Role of caveolae in T-tubule formation in the muscle cell – Interview with Eline Lemerle and Stéphane Vassilopoulos

Eline Lemerle completed her thesis* under the supervision of Stéphane Vassilopoulos, in Marc Bitoun’s team (Muscle Organization & Therapy of Dominant Centronuclear Myopathy) at the Institute’s Myology Centre for Research. Her work on the formation of T-tubules in the muscle cell and more specifically on the role of caveolae, has just been published in the journal eLife**. Interview with Eline Lemerle and Stéphane Vassilopoulos.

What is the background to this work?

T-tubules are invaginations of the sarcolemma and constitute a highly specialised compartment of the muscle cell. Mutations in proteins involved in the formation or function of these T-tubules are associated with many congenital myopathies and muscular dystrophies, and even beyond that, T-tubule defects and dysfunctions are indirectly involved in other muscular dystrophies.

Fig. 1

The T-tubule surrounded by two terminal cisternae of the sarcoplasmic reticulum form a triad, a highly specialised membrane structure required for the excitation-contraction coupling characteristic of the muscle cell. While we know the elements that form the triad (Bin1***, caveolae, Ryr1 calcium channels, …), we have not yet understood when, how or by what mechanism they are formed. The only thing we know is that the accumulation of caveolae at the plasma membrane is the initial step in the formation of T-tubules, and that at some point Bin1 comes into play and gives the membrane its tubular shape. But, for example, the time at which the sarcoplasmic reticulum connects with the tubules is not known.

Fig. 2

What was the objective of this study and what results did you obtain?

Our objective was to revisit the mechanism of T-tubule formation in the muscle cell and in particular the role of caveolae.

To do this, we had to find new experiments and change the way we looked at things in order to produce new knowledge. To do this we examined the nanoscale composition of nascent T-tubules using a correlative microscopy technique combining super-resolution fluorescence, fluorescence microscopy and electron microscopy on platinum replicas (PREM). These techniques were applied to control and genetically modified human and murine skeletal muscle myoblasts differentiated into multinucleated myotubes long enough for these structures to form.

Fig. 3

What conclusions did you draw?

Our results show that, at the plasma membrane, Bin1 and caveolae composed of caveolin-3 (Cav3) assemble into ring structures from which tubes emerge. Expression of Bin1 leads to the formation of both rings and tubes. We have shown that Bin1 forms scaffolds on which caveolae accumulate to form the initial T-tubule. Cav3 deficiency caused by gene silencing or pathogenic mutations generates both defective ring formation and Bin1-mediated tubulation disorganisation.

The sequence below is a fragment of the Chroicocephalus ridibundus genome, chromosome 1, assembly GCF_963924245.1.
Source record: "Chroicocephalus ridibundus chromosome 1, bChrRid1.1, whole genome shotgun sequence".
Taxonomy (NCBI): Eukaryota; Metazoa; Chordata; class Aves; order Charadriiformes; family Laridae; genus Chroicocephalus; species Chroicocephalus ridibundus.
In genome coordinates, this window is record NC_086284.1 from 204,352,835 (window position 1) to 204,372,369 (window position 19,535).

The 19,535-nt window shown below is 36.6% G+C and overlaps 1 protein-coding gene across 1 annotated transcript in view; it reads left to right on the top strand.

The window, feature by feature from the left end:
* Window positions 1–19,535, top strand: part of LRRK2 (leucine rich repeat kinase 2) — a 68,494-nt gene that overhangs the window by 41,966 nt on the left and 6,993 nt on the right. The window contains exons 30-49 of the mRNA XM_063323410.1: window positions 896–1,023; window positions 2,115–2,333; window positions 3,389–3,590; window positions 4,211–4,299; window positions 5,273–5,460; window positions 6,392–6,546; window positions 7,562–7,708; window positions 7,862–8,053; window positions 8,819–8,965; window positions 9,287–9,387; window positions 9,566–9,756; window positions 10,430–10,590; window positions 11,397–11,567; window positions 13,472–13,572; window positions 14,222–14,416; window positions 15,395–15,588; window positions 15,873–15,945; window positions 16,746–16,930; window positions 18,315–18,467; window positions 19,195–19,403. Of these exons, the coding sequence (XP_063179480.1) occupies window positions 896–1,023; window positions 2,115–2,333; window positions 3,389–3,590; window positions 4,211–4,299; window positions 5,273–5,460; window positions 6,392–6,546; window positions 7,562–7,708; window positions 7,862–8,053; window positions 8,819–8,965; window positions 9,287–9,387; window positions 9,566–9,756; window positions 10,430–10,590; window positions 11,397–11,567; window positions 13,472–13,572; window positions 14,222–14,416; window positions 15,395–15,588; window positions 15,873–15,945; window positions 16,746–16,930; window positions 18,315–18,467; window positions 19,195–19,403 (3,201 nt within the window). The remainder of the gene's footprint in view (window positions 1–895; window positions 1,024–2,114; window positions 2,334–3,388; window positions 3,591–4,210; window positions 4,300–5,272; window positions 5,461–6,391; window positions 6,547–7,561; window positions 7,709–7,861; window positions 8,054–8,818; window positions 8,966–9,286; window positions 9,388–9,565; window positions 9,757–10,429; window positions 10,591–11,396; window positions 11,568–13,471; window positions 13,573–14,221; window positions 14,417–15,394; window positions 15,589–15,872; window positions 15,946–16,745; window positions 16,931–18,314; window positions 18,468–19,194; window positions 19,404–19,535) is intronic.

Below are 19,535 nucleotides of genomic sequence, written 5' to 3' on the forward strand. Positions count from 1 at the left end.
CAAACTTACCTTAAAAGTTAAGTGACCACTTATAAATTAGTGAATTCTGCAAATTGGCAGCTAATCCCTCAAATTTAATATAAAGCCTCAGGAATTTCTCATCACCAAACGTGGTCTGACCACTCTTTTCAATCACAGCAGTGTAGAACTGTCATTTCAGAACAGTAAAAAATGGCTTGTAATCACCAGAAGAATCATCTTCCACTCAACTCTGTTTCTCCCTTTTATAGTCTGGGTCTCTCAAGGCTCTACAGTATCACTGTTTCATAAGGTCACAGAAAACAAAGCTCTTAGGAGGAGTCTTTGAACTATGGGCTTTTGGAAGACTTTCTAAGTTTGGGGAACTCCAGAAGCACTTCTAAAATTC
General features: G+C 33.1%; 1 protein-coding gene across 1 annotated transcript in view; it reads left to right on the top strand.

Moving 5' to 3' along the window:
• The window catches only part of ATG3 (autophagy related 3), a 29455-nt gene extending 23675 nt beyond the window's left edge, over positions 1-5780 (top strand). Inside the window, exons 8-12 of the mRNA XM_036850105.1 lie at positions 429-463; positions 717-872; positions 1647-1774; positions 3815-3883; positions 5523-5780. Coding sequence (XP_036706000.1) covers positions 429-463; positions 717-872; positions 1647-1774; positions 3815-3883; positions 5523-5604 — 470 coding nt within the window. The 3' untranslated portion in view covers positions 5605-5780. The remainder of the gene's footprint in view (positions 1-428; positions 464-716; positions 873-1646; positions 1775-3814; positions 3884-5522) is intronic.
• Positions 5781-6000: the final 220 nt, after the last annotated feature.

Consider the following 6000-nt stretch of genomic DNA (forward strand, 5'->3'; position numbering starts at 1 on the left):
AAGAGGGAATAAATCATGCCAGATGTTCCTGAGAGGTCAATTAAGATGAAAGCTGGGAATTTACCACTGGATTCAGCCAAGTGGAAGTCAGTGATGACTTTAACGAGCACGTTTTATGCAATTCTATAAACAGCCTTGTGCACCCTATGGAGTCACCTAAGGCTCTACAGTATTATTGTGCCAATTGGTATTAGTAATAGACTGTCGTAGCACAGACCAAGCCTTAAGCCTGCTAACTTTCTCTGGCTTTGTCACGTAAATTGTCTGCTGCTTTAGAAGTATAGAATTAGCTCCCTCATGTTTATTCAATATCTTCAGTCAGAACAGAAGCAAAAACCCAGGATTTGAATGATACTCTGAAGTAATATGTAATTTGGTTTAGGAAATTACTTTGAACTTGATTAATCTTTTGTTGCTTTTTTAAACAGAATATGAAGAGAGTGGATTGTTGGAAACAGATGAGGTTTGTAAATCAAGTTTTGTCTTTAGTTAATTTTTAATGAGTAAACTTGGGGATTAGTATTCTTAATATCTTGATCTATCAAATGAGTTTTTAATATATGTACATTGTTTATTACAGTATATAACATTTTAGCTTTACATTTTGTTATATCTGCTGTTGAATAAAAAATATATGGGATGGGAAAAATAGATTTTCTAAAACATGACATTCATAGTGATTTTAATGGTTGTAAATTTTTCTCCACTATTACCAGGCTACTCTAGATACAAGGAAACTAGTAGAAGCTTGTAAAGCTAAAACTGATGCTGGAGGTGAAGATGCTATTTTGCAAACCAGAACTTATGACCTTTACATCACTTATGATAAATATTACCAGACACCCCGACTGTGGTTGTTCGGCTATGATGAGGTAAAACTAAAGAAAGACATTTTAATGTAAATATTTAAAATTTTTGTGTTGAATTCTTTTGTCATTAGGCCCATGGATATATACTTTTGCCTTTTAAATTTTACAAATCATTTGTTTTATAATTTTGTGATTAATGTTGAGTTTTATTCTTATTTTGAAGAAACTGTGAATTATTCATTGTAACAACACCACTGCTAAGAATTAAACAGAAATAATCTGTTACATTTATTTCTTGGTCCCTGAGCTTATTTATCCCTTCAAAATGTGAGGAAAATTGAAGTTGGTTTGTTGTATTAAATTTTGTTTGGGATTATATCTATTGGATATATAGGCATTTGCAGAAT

This work has enabled us to identify new mechanisms that may be useful to better understand the pathophysiology of myopathies caused by Cav3 or Bin1 dysfunction and will allow us to better target therapeutic strategies for several different myopathies that share T-tubule defects.


Fig.1: Immunofluorescent labelling of a caveolae ring in a murine myotube transduced with Bin1-GFP (green) and labelled with antibodies against Cav3 (red) observed by super-resolution light microscopy. The last image on the right shows the overlay (correlative microscopy) of the super-resolution images with the ultrastructure image obtained by platinum replica electron microscopy (PREM).

Fig.2: (Top) Super-resolution images of a human myotube expressing Cav3-GFP unroofed by ultrasounds and labelled with antibodies against the RyR1 calcium channel (red). Cav3-positive rings are indicated by white arrowheads.
(Bottom) Platinum replica electron microscopy image gallery of caveolae rings in human myotubes.

Fig.3: (Left) Super-resolution fluorescence microscopy image of a Cav3-labelled ring.
(Right) Overlay of Cav3 fluorescent labelling with the PREM electron microscopy image of the same ring.


* “Role of caveolae in T-tubule formation and in the pathophysiology of caveolinopathies”


** Lemerle E, Lainé J, Benoist M, Moulay G, Bigot A, Labasse C, Madelaine A, Canette A, Aubin P, Vallat JM, Romero NB, Bitoun M, Mouly V, Marty I, Cadot B, Picas L, Vassilopoulos S. Caveolae and Bin1 form ring-shaped platforms for T-tubule initiation. Elife. 2023 Apr 21;12:e84139. doi: 10.7554/eLife.84139. Epub ahead of print. PMID: 37083699.


*** Bin1 is mutated in the recessive form of centronuclear myopathy. Defects in the splicing of exon 11 (the one that allows tubulation) were discovered in DM1 by Denis Furling’s team (Fugier et al., Nat Medecine)